For many, the term “dog training” has become synonymous with parlor tricks: Sit, stay, roll over, shake, play dead, hand me a beer… They’re fun and they can definitely be part of any training program. Who doesn’t want to impress their friends — especially dogless ones who are always bragging about how smart their kids are — with a repertoire of impressive behaviors? Pooping or peeing on cue, in particular, will inspire envy from anyone with a child that hasn’t yet been toilet trained or who can always be depended on to have to go potty 5 minutes into any car trip.
But training is so much more. It is essential to:
- Safety. You may think your dog would never run into traffic — until she does, at which point it’s too late to wish you had trained her to respond immediately to a recall. And if your dog bites a stranger or two, he might be confiscated from you and euthanized.
- Communication. The goal of good training is to let your dog know what you expect from him — and vice versa. The better you understand each other’s signals, the deeper, and the more deeply rewarding, your relationship will be.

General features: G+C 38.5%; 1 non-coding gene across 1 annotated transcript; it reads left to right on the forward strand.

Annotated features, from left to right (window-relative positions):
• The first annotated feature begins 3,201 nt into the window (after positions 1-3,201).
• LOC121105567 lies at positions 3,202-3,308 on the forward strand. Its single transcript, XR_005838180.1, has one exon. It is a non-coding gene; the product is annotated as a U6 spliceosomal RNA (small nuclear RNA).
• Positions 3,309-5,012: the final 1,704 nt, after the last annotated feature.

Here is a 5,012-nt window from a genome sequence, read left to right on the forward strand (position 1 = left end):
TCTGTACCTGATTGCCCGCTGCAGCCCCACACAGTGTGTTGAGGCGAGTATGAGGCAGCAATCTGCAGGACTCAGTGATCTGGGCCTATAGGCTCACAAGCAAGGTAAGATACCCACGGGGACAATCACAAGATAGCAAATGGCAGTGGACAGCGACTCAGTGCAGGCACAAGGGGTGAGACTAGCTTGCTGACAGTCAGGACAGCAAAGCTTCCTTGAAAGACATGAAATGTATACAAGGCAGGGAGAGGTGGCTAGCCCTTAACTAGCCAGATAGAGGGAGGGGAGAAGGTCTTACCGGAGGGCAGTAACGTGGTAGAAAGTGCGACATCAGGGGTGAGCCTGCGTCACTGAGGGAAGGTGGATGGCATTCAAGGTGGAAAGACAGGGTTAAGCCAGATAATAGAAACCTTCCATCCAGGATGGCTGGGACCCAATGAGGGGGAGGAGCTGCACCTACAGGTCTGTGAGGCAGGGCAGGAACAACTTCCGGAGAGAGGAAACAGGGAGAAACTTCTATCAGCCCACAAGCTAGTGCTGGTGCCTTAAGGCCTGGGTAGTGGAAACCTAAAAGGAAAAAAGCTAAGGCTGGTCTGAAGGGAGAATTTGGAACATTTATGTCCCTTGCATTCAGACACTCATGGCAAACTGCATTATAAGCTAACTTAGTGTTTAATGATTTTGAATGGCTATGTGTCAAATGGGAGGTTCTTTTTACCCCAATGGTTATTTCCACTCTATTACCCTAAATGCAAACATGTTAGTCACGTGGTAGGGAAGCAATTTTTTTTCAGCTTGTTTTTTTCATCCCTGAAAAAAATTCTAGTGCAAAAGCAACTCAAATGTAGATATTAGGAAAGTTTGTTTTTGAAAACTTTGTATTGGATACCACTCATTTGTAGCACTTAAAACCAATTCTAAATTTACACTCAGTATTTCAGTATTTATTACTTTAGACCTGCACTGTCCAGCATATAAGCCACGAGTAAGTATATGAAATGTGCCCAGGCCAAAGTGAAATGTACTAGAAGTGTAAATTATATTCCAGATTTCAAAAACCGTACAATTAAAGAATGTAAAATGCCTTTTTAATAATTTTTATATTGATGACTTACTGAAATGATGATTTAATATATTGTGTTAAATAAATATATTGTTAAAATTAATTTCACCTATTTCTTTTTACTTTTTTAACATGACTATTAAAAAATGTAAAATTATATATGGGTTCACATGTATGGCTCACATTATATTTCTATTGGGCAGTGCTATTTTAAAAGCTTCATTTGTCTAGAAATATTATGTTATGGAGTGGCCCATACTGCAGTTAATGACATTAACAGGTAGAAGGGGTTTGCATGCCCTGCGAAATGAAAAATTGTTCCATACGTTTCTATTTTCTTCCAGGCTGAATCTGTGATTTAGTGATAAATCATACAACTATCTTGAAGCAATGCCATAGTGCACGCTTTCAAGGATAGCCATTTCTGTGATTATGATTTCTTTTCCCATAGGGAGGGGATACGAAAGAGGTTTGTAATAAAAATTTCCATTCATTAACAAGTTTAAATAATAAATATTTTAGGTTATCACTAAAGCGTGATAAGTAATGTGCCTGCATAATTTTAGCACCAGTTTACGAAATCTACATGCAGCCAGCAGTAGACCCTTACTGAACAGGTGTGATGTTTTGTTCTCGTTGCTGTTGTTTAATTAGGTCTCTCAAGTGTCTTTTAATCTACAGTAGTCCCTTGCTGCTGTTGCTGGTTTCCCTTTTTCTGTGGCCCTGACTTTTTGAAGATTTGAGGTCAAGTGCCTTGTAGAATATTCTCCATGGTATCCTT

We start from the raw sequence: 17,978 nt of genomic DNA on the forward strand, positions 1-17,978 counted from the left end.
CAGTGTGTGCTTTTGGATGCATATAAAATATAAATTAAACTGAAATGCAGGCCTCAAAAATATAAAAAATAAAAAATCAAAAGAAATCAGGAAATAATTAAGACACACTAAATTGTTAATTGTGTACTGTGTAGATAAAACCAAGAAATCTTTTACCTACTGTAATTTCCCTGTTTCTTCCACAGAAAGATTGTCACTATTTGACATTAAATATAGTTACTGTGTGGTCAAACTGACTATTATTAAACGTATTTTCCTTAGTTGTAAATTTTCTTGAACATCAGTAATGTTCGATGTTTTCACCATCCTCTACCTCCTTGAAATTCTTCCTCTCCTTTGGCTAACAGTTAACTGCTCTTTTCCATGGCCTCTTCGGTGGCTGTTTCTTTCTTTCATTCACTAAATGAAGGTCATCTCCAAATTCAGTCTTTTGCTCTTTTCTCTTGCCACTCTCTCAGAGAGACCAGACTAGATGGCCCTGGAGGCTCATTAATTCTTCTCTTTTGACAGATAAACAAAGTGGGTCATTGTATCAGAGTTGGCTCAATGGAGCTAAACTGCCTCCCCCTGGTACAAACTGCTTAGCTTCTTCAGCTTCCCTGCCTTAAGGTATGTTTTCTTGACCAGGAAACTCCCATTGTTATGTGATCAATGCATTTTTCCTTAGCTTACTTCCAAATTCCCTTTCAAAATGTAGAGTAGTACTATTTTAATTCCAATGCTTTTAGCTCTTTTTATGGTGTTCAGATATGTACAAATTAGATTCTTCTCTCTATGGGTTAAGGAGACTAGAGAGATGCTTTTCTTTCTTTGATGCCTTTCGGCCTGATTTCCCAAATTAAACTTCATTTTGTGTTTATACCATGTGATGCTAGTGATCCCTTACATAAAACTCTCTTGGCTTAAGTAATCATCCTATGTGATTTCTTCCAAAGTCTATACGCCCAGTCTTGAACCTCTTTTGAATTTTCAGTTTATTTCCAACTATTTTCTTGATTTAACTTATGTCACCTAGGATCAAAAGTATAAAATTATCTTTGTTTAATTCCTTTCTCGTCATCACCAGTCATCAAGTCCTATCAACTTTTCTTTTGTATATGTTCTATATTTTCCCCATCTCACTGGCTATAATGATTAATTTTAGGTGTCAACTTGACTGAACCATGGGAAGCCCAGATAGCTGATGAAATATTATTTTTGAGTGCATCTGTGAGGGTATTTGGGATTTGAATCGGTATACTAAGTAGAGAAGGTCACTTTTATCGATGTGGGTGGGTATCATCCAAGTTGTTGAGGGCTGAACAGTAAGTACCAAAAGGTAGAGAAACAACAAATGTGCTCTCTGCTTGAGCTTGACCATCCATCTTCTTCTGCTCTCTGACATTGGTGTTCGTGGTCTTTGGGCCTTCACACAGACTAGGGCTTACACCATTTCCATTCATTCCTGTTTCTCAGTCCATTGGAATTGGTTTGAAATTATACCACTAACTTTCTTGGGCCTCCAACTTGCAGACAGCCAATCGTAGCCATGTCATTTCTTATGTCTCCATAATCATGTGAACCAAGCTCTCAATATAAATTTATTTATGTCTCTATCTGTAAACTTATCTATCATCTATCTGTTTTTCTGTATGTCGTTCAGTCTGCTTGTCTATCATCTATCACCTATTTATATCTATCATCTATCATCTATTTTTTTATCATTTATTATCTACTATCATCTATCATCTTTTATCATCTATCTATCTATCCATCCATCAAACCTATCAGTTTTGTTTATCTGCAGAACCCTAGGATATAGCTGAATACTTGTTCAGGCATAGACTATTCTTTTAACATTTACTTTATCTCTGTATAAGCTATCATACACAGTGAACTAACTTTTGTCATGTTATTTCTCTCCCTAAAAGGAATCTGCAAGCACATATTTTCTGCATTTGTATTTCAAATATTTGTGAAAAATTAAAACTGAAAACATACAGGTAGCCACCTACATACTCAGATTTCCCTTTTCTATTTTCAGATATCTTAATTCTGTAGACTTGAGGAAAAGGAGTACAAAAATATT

- Friend maintenance. You might not care about your dog’s bad dinner manners, but others won’t necessarily appreciate your pup jumping up on the table and grazing from their plates. (Of course, depending on your cooking skills, your dog may be appreciated under the table, performing the classic function of dispatching unsuccessful culinary efforts.)
- Happiness. Yes, that’s a big burden to put on any activity, but for a dog that lives in fear — and that includes many who behave aggressively — training can ease the sense that the world is a great, big threatening place. We humans know the world is a great big threatening place but when our dogs are happier, we’re happier. And that’s a lot.
I’ll get to Frankie’s specific training goals, and the ways we’re working towards them, next time.